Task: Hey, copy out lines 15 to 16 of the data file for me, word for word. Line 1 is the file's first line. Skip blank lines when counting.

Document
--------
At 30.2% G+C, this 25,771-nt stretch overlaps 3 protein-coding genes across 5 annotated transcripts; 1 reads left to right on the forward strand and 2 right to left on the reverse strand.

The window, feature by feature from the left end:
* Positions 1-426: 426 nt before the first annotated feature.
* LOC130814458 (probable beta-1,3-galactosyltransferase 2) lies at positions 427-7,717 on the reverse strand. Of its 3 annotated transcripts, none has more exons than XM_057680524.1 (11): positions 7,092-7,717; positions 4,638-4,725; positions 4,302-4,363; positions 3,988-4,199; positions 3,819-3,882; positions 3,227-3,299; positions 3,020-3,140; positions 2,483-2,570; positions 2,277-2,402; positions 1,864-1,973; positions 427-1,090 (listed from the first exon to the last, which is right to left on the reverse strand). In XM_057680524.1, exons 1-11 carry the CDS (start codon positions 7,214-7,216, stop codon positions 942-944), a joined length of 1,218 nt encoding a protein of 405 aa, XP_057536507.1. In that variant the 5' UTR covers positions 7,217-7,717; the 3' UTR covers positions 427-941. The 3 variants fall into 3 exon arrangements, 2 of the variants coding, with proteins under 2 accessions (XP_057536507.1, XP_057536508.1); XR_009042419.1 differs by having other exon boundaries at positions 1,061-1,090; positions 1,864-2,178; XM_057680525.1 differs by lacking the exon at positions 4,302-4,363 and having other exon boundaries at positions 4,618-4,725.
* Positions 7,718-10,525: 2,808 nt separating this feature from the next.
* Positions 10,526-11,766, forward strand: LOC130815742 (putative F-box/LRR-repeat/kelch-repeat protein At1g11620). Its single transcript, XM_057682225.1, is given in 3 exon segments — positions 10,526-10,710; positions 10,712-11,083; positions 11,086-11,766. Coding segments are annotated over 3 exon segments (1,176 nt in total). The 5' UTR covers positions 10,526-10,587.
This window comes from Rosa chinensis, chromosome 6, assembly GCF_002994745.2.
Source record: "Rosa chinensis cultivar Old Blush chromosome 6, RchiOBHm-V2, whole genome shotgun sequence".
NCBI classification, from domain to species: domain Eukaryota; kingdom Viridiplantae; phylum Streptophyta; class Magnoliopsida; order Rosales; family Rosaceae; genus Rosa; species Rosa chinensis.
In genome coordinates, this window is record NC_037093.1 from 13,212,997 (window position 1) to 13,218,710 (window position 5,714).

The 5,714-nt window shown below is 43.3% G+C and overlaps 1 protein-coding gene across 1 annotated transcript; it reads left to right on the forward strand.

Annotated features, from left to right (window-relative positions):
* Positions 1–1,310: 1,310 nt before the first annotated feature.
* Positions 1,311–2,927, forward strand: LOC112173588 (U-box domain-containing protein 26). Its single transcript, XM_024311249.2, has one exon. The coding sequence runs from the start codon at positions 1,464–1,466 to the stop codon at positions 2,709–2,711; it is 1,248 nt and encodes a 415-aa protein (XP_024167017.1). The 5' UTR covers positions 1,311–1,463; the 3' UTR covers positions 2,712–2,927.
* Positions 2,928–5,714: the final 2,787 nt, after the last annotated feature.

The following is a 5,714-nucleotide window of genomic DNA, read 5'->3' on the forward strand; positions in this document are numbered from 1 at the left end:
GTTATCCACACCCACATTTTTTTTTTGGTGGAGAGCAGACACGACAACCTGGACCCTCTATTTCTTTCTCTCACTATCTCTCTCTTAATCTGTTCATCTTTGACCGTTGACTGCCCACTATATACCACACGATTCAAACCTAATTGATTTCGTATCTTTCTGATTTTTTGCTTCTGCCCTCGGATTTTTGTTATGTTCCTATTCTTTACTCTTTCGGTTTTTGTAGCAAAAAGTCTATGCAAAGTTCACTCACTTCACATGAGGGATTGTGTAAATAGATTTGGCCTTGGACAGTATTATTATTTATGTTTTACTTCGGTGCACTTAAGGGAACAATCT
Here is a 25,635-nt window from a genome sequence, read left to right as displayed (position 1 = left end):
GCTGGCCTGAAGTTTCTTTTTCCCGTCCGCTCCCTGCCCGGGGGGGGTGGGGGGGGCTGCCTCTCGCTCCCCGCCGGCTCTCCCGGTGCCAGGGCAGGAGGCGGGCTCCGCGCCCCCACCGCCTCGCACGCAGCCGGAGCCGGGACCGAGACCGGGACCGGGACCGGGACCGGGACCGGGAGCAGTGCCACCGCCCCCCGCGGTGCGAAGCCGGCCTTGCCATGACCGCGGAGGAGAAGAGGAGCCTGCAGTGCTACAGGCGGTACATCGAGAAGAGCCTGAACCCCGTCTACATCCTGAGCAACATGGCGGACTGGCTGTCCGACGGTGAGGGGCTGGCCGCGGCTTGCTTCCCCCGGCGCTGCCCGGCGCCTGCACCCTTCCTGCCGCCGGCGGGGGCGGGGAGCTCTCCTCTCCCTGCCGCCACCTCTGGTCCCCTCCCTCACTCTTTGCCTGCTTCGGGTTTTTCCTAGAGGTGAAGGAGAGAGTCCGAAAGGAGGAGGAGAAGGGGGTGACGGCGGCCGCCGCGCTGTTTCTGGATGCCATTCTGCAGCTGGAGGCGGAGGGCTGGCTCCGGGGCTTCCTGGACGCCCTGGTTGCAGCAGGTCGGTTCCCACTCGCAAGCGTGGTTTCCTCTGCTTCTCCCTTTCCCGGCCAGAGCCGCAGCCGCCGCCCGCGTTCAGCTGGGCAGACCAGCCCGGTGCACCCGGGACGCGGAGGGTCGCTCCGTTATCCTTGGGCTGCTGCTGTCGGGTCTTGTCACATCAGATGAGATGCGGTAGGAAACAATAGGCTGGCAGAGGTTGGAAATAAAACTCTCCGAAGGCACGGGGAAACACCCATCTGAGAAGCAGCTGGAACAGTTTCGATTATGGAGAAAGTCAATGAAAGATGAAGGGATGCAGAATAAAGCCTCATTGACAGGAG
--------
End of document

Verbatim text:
* Positions 2,928–5,714: the final 2,787 nt, after the last annotated feature.

The following is a 5,714-nucleotide window of genomic DNA, read 5'->3' on the forward strand; positions in this document are numbered from 1 at the left end: